Getting "Residence" Right
The mechanics of census-taking have changed dramatically since 1790, when marshals set off on horseback to conduct the nation's first headcount. Yet every decennial census has adopted the same basic goal of counting individuals only once, and at their "usual" place of residence.
However, "usual residence" can be extremely difficult to define and measure, especially in today's highly mobile and diverse society. Some people have ties to multiple places, such as children in shared custody arrangements, and others lack connections to any fixed one. In 2000, the Census Bureau used 31 formal residence rules to try to account for all possibilities. But those rules were too complicated -- and often hard to apply, says a recent National Research Council report. Instead, the bureau should use core principles to determine residency for the 2010 census, and the bureau should improve how it communicates them to respondents. The agency also should study ways to collect data on how individuals are connected to dwellings that are not their usual residences.
The panel that wrote the report suggested several core principles. Among them, individuals living in the United States, including non-U.S. citizens, should be counted where they live or sleep more than any other place. Also, a person's individual circumstances should be the basis for determining usual residence, instead of family relationships or group labels such as "persons in hospitals."
When living arrangements are not straightforward, the burden of deciding usual residence should be shifted from census respondents to the bureau, the report adds. Under this approach, people would provide information on ties to another residence so the agency could make the most accurate determination possible.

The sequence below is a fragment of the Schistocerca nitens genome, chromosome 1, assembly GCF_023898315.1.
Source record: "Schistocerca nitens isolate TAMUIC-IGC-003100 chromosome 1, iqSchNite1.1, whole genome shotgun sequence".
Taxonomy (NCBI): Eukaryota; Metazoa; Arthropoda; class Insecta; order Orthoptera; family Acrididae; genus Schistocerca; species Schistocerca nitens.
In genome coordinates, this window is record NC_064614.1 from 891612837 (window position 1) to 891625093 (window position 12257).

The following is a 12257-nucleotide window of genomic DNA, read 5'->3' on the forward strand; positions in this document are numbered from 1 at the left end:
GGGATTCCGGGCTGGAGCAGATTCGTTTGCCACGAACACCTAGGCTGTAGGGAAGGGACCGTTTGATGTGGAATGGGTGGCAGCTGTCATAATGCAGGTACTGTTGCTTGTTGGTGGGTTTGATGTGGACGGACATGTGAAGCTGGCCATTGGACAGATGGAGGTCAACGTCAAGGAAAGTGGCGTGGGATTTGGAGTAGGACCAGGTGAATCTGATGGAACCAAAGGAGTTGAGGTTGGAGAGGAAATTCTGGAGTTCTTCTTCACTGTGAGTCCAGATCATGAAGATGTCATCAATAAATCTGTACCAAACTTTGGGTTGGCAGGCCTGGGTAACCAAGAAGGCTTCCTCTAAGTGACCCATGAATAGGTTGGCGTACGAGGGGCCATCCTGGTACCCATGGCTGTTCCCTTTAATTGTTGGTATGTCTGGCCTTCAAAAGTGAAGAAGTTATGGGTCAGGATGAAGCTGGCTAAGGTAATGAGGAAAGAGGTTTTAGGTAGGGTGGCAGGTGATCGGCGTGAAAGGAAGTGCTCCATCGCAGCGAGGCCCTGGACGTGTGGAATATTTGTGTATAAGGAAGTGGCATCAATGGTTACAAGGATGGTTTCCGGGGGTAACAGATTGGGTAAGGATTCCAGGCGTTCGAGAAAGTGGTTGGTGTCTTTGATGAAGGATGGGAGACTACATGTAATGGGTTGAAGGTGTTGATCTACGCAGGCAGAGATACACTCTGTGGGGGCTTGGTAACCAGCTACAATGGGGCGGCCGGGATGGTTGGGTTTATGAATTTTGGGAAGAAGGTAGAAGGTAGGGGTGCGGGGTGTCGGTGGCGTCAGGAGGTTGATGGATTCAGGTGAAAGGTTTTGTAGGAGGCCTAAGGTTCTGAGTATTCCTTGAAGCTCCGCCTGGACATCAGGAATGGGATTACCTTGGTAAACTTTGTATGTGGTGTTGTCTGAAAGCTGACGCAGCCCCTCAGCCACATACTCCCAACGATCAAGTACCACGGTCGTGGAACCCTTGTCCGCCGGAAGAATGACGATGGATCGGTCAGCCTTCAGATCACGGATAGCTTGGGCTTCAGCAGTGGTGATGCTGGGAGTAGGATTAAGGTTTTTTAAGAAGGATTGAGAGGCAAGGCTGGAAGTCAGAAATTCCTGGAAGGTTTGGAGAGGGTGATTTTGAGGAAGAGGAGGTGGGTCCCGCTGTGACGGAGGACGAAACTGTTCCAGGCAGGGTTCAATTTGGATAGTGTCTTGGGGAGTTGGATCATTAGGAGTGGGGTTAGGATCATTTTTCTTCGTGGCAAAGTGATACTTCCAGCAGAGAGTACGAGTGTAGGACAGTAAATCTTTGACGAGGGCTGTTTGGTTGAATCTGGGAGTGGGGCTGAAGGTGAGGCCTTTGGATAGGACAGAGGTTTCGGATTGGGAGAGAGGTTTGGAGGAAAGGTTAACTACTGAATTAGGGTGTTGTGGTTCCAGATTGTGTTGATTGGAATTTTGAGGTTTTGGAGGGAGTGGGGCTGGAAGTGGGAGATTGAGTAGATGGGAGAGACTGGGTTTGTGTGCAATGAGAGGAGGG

Another persistent challenge is collecting information from people who live in group quarters, including college students in dormitories and prisoners. Such residents should be approached and counted in the same manner as the general household population, the report says. Questionnaires should be distributed to and completed by them, or administered by enumerators. The bureau also should develop a special form to collect responses from a central administrator or from facility records when direct access to people living in group quarters is not possible or allowed.
Census data are used primarily to distribute political power through the drawing of congressional and state legislative district boundaries and to allocate funds for public programs. Having accurate census information is a component of good government, both researchers and policymakers agree. -- Vanee Vines
Once, Only Once, and in the Right Place: Residence Rules in the Decennial Census. Panel on Residence Rules in the Decennial Census, Committee on National Statistics, Division of Behavioral and Social Sciences and Education (2006, 376 pp.; ISBN 0-309-10299-5, available from the National Academies Press, tel. 1-800-624-6242; $52.00 plus $4.50 shipping for single copies).
The panel was chaired by Paul R. Voss, professor emeritus, department of rural sociology, University of Wisconsin, Madison. The study was sponsored by the U.S. Census Bureau.